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It was a good impulse. Both paddleboards are living at the house on Bear Neck Creek and–keeping my mouth shut lest anyone notice my hypocrisy–I have been taking any spare time I have to throw one into the water, and paddle my way around the Rhode River. I love the Topaz for the ease of launching. But there’s simply no way to get out on the water faster than a paddleboard. You throw it in (45 seconds), you jump on (5 seconds), you leave the terrestrial world behind.

Gateway to solitude

Paddleboarding didn’t really appeal to me in the abstract because it seemed so simple and slow. But now I think those qualities are the heart of its appeal. Boats so often involve too much fiddling about, and too much gear, and too many small bits that fall over the side. The paddleboard involves exactly two pieces of equipment, and it can easily be transported on a car top or a foredeck.

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I haven’t struggled against a lot of chop, or worked up a good set of blisters paddling against a crosswind. Though this does look intriguing:

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For now, truthfully, I feel no urge to battle the elements, or race, aboard a paddleboard. Because SUPing on flat water, in light or no breeze, is sublime, and that’s all I crave. There is something about standing up, and seeing things from a 6-foot elevation, that is surprisingly rewarding. Last weekend I paddled out past Big Island, through an almost deserted anchorage. The leaves blazed orange and yellow. A few geese honked in the distance. The summer crowds were long gone, indoors watching football and turning up the central heating. The most prominent noise was the splash of water when I dipped my paddle. As I glided along the Big Island shoreline, daydreaming about the days we used to camp there, I came across a fisherman in a skiff. He was casting his lure into the shallows, for perch. He paused to check out the apparition that had appeared noiselessly alongside him (I was wearing red Crocs, lime-green board shorts, a purple fleece, and a fleece beanie), but instantly grasped the essence of what we were both up to. “Beautiful day to be out here on the water,” he offered. “Sure is,” I answered, and paddled on.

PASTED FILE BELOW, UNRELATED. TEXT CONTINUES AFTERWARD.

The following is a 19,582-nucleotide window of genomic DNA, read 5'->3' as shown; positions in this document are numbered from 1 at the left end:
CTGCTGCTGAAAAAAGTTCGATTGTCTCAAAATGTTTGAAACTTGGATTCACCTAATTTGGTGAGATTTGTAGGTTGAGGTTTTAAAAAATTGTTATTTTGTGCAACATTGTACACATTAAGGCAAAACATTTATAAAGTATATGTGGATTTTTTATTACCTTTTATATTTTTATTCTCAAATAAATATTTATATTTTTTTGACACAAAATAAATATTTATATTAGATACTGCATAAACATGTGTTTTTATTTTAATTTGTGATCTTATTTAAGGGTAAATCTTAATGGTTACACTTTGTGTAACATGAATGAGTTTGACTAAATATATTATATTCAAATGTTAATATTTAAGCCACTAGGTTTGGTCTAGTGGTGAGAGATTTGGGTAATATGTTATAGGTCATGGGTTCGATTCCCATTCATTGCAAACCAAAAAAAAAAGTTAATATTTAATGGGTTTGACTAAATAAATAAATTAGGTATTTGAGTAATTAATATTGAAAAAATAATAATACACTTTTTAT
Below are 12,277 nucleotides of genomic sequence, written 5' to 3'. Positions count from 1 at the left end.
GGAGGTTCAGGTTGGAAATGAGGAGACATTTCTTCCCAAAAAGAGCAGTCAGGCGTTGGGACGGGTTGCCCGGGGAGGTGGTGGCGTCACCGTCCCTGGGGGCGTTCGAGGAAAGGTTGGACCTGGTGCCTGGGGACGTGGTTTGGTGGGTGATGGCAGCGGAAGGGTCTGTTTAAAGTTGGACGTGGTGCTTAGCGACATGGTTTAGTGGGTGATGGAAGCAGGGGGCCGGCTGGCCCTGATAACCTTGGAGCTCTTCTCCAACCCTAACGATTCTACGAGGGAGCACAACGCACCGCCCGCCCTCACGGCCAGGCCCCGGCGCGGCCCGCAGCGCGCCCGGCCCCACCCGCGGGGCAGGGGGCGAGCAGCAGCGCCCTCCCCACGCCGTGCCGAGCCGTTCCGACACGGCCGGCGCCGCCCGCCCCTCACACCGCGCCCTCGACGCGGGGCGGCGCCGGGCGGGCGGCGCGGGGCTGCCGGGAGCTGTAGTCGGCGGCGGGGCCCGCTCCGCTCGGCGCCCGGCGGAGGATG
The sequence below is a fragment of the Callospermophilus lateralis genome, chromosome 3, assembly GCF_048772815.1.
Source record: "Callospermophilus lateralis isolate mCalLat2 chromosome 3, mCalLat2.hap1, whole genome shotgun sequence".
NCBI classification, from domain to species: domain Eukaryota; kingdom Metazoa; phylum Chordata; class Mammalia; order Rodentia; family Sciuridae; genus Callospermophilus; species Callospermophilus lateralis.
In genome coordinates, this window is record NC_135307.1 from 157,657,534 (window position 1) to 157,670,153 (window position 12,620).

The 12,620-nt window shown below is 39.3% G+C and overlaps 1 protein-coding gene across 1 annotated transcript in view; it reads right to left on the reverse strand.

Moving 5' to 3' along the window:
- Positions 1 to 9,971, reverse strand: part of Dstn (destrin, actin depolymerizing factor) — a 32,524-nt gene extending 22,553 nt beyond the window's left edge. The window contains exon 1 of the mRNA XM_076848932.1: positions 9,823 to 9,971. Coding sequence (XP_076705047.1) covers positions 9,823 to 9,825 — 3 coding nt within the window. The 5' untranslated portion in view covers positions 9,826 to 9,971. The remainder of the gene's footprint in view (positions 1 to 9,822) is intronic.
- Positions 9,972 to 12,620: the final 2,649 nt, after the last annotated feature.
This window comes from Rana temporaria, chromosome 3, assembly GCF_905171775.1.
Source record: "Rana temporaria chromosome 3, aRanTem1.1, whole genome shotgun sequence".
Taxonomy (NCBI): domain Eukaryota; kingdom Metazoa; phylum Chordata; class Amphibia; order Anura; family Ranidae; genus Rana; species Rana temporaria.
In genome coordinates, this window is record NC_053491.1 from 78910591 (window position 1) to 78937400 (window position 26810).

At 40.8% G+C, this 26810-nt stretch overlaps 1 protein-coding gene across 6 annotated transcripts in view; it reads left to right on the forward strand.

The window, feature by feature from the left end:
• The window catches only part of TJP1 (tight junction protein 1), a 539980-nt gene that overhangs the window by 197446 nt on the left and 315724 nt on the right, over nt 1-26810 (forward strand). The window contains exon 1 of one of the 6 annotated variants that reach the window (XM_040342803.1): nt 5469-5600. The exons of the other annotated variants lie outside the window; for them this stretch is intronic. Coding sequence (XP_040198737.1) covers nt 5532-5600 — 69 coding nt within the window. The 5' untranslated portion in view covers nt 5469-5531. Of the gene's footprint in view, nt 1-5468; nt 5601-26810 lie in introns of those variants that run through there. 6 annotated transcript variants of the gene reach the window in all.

So consider me at least a flat-water SUP convert. If a good breeze, and a stiff chop, keeps me off the paddleboard, I won’t suffer. Instead, I know exactly what I will do: Get out Ivar’s misunderstood windsurfer, and use it (finally) for the purpose it was intended. After all, it started the whole SUP thing.** **